on the origin of cochlear spiral
 
 

it is exactly 100 years ago since Sir D‘Arcy W. Thompson in his book „On Growth and Form“ (1917)  discussed the intricate and complex forms that can emerge in biology. He emphasized that the analytical mathematical approach to biological form can provide answers on the forces that acted during its (ontogenetic or phylogenetic) development.  


The human cochlea is traditionally compared to the shell of the nautilus, a near perfect example of a logarithmic spiral. We were interested in the mathematical form of the human cochlea, since it would inherently involve a lot of information that can be made use of in clinical medicine: it would allow reconstructing the shape of the individual cochlea based on the limited individual information from clinical CTs by interpolating it with the cochlear analytical model (complementing the missing information from the model).


In this endeavor we stepped into another question: what is the reason for the form of the cochlea? In the past many functional theories have been disproven. Recently, it has been suggested that the cochlear form allows to to function as a whispering gallery. If function is the driving form of the morphology, the key relations in the individual variants of the morphology should be unchanged (so as to preserve the function). High variability in this regard would disprove the function and suggest the existence of local factors that are responsible for the variations.


We tested this approach using 108 corrosion casts of the human cochlea and 30 µCTs, resulting in a unique set of 138 human cochleae analyzed at near-microscopic precision (Pietsch et al., 2017). We observed huge variability in size, but also in the genuine geometry (form) of the cochlea. This variability was inconsistent with the whispering gallery function, but showed correlations with the size of the cochlear base and the distance of facial nerve from the cochlea. This supports the alternative concept of spatial constraints being responsible for the shape of the cochlea and its individual variants.


Our analytical model failed to fit the human cochleae when a logarithmic spiral was used; instead, we had to use a more complex, polynomial spiral model. This demonstrates that the human cochlea differs in shape from the nautilus. The maximum error of the length prediction of the model was within 1 mm, the model has a validated precision of <3% (Pietsch et al., 2017). All together these data are consistent with the „efficient packing“ theories of cochlear shape and provide the first evidence-based support for this theory.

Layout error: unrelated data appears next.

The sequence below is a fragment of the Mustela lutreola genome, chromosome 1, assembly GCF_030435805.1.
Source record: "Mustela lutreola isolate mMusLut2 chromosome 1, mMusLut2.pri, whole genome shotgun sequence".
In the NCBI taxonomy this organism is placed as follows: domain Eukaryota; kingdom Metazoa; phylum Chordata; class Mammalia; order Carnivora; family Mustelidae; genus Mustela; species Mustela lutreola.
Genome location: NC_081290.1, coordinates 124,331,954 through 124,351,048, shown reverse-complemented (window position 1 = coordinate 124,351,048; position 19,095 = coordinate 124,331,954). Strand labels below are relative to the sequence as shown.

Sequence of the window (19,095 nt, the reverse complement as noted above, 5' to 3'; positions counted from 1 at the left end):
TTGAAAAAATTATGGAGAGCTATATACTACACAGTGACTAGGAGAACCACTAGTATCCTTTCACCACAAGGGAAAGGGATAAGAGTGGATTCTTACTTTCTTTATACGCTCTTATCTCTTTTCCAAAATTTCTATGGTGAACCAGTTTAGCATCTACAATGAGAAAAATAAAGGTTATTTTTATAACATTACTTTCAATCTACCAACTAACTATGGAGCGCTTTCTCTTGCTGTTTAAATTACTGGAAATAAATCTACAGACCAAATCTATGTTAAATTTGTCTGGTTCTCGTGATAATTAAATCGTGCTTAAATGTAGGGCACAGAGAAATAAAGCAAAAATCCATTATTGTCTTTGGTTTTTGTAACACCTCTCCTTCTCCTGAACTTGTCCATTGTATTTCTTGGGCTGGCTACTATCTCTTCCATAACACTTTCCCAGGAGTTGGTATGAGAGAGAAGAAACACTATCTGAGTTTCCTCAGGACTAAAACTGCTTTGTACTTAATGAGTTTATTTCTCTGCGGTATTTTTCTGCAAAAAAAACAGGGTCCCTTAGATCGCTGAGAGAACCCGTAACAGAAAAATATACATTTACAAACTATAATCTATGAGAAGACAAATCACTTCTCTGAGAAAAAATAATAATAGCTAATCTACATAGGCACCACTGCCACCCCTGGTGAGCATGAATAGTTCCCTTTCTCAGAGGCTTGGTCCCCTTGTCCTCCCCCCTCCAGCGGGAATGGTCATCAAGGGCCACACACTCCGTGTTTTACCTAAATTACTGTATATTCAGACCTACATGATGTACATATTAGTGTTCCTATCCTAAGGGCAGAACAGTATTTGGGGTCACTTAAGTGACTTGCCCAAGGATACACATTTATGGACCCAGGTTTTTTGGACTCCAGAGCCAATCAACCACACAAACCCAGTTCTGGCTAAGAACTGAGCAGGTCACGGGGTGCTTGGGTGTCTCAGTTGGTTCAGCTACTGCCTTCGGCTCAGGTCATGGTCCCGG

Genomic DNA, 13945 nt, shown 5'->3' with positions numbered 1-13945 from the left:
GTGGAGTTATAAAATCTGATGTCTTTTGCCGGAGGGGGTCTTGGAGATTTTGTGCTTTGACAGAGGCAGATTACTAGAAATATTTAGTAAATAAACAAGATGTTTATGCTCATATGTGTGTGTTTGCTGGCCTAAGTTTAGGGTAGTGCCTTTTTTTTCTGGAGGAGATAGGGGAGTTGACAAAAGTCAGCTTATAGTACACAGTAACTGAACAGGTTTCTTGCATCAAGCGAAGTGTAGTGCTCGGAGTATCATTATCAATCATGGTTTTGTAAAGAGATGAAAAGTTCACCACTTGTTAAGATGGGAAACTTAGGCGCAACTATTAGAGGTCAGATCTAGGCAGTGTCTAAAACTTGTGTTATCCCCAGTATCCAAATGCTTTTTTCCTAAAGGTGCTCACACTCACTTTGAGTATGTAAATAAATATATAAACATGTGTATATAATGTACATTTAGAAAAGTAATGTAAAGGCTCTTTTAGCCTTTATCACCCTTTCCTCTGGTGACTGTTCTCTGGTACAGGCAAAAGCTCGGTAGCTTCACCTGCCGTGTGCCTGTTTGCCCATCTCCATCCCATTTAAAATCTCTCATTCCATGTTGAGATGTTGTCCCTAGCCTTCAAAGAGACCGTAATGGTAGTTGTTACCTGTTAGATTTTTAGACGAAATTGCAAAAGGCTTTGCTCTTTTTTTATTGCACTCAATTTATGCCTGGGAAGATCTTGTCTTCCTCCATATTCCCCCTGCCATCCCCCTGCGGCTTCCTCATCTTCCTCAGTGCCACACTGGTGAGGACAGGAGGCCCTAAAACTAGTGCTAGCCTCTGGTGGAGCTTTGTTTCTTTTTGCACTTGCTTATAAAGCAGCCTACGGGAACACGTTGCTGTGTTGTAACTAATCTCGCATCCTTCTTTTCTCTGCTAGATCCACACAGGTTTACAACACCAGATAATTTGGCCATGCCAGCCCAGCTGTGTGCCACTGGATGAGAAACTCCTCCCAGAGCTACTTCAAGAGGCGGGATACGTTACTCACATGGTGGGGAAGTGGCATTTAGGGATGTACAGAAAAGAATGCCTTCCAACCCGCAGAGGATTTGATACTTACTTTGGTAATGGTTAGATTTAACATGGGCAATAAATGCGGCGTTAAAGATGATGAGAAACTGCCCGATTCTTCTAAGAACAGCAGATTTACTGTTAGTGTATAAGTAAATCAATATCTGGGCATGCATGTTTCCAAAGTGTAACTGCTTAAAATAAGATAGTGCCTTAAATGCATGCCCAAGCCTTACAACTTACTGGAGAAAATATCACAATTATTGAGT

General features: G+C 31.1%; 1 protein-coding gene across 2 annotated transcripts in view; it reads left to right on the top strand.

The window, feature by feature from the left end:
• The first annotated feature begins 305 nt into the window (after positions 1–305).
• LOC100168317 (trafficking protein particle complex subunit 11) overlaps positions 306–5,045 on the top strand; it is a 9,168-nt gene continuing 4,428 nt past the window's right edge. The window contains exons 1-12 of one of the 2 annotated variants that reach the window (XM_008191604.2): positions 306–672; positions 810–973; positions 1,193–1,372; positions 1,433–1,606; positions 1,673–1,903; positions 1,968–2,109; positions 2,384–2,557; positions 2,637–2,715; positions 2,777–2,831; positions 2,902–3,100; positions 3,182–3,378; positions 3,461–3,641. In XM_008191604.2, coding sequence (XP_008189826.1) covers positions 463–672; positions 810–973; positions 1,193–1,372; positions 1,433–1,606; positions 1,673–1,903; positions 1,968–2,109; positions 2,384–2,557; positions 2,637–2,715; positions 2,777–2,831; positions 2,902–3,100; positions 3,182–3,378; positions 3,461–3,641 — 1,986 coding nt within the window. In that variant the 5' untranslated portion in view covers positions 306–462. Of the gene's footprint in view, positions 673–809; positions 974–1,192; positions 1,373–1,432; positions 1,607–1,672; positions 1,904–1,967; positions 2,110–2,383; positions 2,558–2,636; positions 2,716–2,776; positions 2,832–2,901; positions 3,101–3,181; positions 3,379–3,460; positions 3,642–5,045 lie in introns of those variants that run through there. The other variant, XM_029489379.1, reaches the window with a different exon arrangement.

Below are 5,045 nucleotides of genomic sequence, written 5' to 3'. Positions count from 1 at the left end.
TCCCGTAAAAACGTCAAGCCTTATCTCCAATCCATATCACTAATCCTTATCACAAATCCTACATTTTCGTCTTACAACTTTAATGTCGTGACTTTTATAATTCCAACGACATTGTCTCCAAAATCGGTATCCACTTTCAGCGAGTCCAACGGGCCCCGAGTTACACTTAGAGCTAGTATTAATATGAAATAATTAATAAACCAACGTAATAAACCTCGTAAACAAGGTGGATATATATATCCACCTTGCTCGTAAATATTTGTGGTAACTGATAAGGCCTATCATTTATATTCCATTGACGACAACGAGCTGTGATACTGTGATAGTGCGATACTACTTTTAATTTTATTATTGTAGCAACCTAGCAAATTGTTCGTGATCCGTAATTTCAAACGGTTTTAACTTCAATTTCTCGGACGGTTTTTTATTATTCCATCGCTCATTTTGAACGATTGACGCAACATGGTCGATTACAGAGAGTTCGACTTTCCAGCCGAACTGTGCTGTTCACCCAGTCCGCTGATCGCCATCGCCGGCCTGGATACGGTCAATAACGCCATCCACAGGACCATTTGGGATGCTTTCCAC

The results of this study support the need of analysis of interindividual variations when testing scientific theories. In the present case the whispering gallery theory was consistent with individual examples and even the mean of the present investigation, yet the individual variance disproved the theory. This calls for caution when forming and testing theories with limited data sets, as it is common practice in e.g. anthropology and whenever dealing with extinct species.
















 

On growth and form in biology

More on cochlear anatomyMore_on_anatomy.htmlshapeimage_3_link_0
Additional information:
Download cochlear modelCochleaModel.htmlshapeimage_5_link_0

Reconstruction of the anatomy of the human petrous bone  near the cochlea from µCT data (Avci et al., 2014). These images document that the cochlea (grey) is located in close proximity of the internal carotid, tensor tympani muscle and the facial nerve. A fourth structure, the jugular vein, was not visible in these reconstruc-tions, but is also located in proximity of the cochlea in humans (Pietsch et al., 2017).

Sea stars drawing; these creatures motivated D‘Arcy Thompson to think about the biological form and its reasons. He used the nautilus as another example, and compared the inner ear to this mollusk. Drawings by E. Haeckel.

Variability observed in the corrosion casts of the human cochlea (for more details, click here. Shown is the distribution of the lateral wall length in mm (top left), angular length, wrapping (the relation of metric length and angular length) and a ratio of the B-axis of the cochlear base. The variability is high in this regard: the metric length varies from 36 to 46 mm!


Below are the vertical profiles of the cochlea organized based on the B-ratio. For those where the B-ratio documents an asymmetry along this dimension (two leftmost panels) the cochleae show the most pronounced rollercoaster vertical profile, as described in Avci et al., 2014.


Figure from Pietsch et al., 2017.